The Department of Foreign Affairs recommends what level of visit a Head of State pays to the country. It could be classified as a state visit, official visit, or working visit.

What is a State Visit?

A foreign head of state visits, having been invited by the host head of state.

Arrival ceremonies include the playing of the national anthems of the two nations, a review of the honor guards, and rendering of full military honors, including a 21-gun salute for the head of state. The leaders then proceed to enter the State Entrance of Malacañan Palace, climb the grand staircase, and the visiting leader signs the Official Guest Book in the Ceremonial Hall, followed by a bilateral meeting and a joint press conference.

A state luncheon or dinner is held in honor of the visiting head of state. These usually consist of a reception in the Reception Hall of Malacañan Palace where the two leaders greet guests in a reception line. The state dinner is held either in the Aguinaldo State Dining Room or the Rizal Ceremonial Hall, which includes exchange of toasts. There can also be a cultural presentation at the end of the dinner or luncheon.  The host country shoulders the costs for the visit for the official delegation only. This may include accommodations and providing vehicles for travel unless the delegation chooses to provide its own.

In this type of visit, the visiting official can have 8-10 (not counting the official) personnel as part of his official delegation.

State Visits reflect the highest level of hospitality, honor and formality in relations between nations. They often include extending the use of a State Guest House to the visiting head of state, the conferment of decorations, the exchange of symbolic gifts, and can also include an address by the visiting head of state to the legislature of the host country as well as visits to various national memorials and the inclusion of cultural activities.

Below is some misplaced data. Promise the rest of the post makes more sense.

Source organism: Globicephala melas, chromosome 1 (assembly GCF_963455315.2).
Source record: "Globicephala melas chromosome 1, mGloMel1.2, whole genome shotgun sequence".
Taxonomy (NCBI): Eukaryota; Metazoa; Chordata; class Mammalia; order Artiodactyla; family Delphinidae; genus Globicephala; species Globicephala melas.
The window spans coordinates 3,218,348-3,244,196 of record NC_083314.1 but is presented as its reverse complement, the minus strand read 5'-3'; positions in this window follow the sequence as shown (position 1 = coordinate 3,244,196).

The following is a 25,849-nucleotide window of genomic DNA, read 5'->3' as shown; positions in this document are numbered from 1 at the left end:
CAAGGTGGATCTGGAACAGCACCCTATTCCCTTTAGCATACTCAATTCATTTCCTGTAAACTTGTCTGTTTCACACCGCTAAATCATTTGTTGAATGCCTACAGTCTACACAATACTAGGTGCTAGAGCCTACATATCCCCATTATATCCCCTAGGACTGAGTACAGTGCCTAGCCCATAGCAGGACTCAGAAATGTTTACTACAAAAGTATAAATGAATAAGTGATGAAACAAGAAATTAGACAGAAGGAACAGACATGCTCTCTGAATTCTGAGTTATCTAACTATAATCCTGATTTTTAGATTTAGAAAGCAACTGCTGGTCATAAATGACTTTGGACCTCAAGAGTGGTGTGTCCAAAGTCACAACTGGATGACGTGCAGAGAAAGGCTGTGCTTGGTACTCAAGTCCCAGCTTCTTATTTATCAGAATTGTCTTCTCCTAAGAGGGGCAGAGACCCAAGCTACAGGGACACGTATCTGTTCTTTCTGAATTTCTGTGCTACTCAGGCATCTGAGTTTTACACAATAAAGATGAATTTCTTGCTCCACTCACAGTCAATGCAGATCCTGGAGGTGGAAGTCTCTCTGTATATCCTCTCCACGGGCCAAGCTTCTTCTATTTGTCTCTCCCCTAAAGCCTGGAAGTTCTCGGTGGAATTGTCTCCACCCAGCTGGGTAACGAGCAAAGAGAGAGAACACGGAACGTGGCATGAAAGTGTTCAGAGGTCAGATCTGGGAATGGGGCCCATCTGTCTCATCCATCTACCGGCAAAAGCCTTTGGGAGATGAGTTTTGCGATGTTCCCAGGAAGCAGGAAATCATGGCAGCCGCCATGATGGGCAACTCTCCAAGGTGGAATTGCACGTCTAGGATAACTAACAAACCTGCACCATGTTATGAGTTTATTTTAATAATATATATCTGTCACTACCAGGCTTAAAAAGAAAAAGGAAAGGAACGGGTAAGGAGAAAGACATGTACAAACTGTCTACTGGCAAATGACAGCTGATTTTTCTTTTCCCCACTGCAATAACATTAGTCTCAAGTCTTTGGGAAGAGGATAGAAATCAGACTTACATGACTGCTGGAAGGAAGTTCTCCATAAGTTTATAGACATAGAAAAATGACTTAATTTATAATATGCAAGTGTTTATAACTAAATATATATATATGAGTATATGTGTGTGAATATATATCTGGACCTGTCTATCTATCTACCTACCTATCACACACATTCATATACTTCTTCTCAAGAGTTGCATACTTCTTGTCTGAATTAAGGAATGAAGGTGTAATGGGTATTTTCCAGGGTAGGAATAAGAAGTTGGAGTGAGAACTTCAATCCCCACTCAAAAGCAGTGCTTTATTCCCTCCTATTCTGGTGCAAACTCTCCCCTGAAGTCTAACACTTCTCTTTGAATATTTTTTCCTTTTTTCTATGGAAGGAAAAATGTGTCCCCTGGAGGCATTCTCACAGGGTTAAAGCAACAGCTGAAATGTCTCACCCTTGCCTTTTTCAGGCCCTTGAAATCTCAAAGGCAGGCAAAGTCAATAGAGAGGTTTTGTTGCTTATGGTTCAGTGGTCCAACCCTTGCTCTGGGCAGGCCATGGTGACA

In ASEAN, there is a tradition that the first state visit of a new regional leader should be made to a fellow ASEAN member nation. In the Philippines, a state visit by a visiting head of state invariably includes laying a wreath at the tomb and monument of Jose Rizal upon arrival in the national capital, and the rendering of arrival and other honors at Malacañan Palace.

What is an Official Visit?

This is when high-ranking officials (cabinet level to head of government) are invited to visit another country by its government. Honors are given if the foreign official is the head of government, but not so for cabinet-rank officials. No luncheon or dinner is required. The host country pays for the visit’s cost for the official delegation unless the delegation opts to provide for its own needs.

In this type of visit, the visiting official may have up to six (not counting the official) personnel as part of his official delegation.

What is a Working Visit?

No invitation is necessary for a working visit. An official meets with his counterpart to discuss issues concerning both countries.  The host country does not pay for the accommodations or other expenses of the official delegation during working visits.